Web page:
“No one’s going to put in hundreds and hundreds of millions of dollars of additional investment, particularly in new technology and alternate practices, in the absence of knowing … that there’s going to be, decades down the road, an ocean in which to do business,” Fraser said.

Salmon farming in B.C. is vigorously opposed by some First Nations, particularly in the Broughton Archipelago. But both levels of government could also run into problems with First Nations that are involved in fish farming, because, as some First Nations leaders point out, reconciliation isn’t always just about the right to say “no” to an industry – it can also be about the right to say “yes.”

The Tlowitsis First Nation in Campbell River, for example, has an arrangement with Grieg Seafood (FRA:GR8) , in which it collects about $750,000 annually in rent payments on three salmon farm operations in its territory. It hopes to become an owner of a fourth.

“We’re going to own the site, and they’re going to rent the site off us,” said Tlowitsis Chief John Smith.

Several Port Hardy-area First Nations are also involved in fish farming.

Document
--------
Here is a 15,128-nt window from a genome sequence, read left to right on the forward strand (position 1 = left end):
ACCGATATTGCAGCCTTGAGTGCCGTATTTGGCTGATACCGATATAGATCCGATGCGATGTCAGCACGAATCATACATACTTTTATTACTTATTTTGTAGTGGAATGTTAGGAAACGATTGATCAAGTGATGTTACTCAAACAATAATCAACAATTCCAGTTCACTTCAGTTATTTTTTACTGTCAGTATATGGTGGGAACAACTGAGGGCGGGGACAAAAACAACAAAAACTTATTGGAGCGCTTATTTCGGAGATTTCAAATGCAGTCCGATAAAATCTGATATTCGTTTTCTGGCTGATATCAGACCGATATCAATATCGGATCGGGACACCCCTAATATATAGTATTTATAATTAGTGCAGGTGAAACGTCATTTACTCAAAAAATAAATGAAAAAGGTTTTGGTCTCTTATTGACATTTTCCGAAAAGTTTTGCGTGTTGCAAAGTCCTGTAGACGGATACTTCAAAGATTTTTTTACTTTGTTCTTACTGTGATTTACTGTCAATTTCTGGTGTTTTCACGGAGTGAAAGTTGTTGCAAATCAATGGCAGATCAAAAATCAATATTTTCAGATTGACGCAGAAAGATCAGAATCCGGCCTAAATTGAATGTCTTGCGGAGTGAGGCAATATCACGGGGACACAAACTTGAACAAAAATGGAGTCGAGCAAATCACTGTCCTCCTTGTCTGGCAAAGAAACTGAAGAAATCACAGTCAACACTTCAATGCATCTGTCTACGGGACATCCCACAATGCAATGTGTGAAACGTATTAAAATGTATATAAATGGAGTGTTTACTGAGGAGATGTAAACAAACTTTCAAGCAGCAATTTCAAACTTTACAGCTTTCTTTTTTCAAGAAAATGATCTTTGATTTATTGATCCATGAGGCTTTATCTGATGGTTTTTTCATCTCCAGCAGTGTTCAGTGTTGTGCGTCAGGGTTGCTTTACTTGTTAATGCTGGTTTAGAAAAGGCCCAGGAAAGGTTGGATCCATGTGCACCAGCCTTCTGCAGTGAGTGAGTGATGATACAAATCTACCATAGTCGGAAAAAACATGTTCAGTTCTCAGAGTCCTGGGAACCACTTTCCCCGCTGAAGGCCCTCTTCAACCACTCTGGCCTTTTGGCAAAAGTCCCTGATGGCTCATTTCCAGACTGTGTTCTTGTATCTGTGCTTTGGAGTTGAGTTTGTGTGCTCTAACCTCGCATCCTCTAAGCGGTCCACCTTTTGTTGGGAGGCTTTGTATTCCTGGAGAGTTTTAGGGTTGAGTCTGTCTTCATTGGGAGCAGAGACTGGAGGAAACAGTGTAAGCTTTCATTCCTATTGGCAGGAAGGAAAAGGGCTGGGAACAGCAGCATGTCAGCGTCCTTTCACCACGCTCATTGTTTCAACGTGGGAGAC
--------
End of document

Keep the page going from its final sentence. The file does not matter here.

“We do have a processing plant here in Port Hardy that processes Atlantic salmon, so that employs a lot of Indigenous and non-Indigenous people in our community,” said Port Hardy Mayor Dennis Dugas.

Meanwhile, land-based fish farming systems require huge amounts of capital, and their economic viability is questionable.

Some small land-based systems have been built in B.C., but have struggled to make a profit. According to the Raising Opportunity report, Golden Eagle Enterprises, which raised coho in Agassiz, has ceased its operations.

“After six years of production and market development, Golden Eagle Enterprises, a land-based coho facility in Agassiz, B.C., found that the market was unwilling to pay the premium price necessary to make its land-based production profitable,” the report states.